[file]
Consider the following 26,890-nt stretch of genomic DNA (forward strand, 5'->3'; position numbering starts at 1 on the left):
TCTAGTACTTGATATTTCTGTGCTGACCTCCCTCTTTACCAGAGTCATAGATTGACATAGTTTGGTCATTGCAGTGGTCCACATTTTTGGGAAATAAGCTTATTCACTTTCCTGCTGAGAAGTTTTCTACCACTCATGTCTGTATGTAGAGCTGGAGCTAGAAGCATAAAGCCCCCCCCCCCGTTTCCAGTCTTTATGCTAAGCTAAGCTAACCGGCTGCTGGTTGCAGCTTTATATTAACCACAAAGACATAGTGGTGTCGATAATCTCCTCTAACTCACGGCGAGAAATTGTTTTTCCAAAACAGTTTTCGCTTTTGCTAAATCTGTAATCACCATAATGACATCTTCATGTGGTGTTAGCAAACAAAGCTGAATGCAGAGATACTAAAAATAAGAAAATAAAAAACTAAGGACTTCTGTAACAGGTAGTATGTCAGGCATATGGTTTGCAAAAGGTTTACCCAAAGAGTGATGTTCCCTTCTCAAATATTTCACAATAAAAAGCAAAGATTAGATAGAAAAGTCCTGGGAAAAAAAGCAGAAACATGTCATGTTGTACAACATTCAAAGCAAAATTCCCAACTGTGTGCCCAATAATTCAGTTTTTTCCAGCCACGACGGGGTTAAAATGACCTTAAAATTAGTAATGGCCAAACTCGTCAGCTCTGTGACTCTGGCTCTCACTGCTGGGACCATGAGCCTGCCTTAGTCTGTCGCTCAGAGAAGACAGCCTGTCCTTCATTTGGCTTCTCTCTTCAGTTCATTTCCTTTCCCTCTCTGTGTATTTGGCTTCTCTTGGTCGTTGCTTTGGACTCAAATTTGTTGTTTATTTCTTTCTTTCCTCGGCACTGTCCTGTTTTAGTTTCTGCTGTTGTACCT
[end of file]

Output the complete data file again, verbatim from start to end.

Consider the following 26,890-nt stretch of genomic DNA (forward strand, 5'->3'; position numbering starts at 1 on the left):
TCTAGTACTTGATATTTCTGTGCTGACCTCCCTCTTTACCAGAGTCATAGATTGACATAGTTTGGTCATTGCAGTGGTCCACATTTTTGGGAAATAAGCTTATTCACTTTCCTGCTGAGAAGTTTTCTACCACTCATGTCTGTATGTAGAGCTGGAGCTAGAAGCATAAAGCCCCCCCCCCCGTTTCCAGTCTTTATGCTAAGCTAAGCTAACCGGCTGCTGGTTGCAGCTTTATATTAACCACAAAGACATAGTGGTGTCGATAATCTCCTCTAACTCACGGCGAGAAATTGTTTTTCCAAAACAGTTTTCGCTTTTGCTAAATCTGTAATCACCATAATGACATCTTCATGTGGTGTTAGCAAACAAAGCTGAATGCAGAGATACTAAAAATAAGAAAATAAAAAACTAAGGACTTCTGTAACAGGTAGTATGTCAGGCATATGGTTTGCAAAAGGTTTACCCAAAGAGTGATGTTCCCTTCTCAAATATTTCACAATAAAAAGCAAAGATTAGATAGAAAAGTCCTGGGAAAAAAAGCAGAAACATGTCATGTTGTACAACATTCAAAGCAAAATTCCCAACTGTGTGCCCAATAATTCAGTTTTTTCCAGCCACGACGGGGTTAAAATGACCTTAAAATTAGTAATGGCCAAACTCGTCAGCTCTGTGACTCTGGCTCTCACTGCTGGGACCATGAGCCTGCCTTAGTCTGTCGCTCAGAGAAGACAGCCTGTCCTTCATTTGGCTTCTCTCTTCAGTTCATTTCCTTTCCCTCTCTGTGTATTTGGCTTCTCTTGGTCGTTGCTTTGGACTCAAATTTGTTGTTTATTTCTTTCTTTCCTCGGCACTGTCCTGTTTTAGTTTCTGCTGTTGTACCT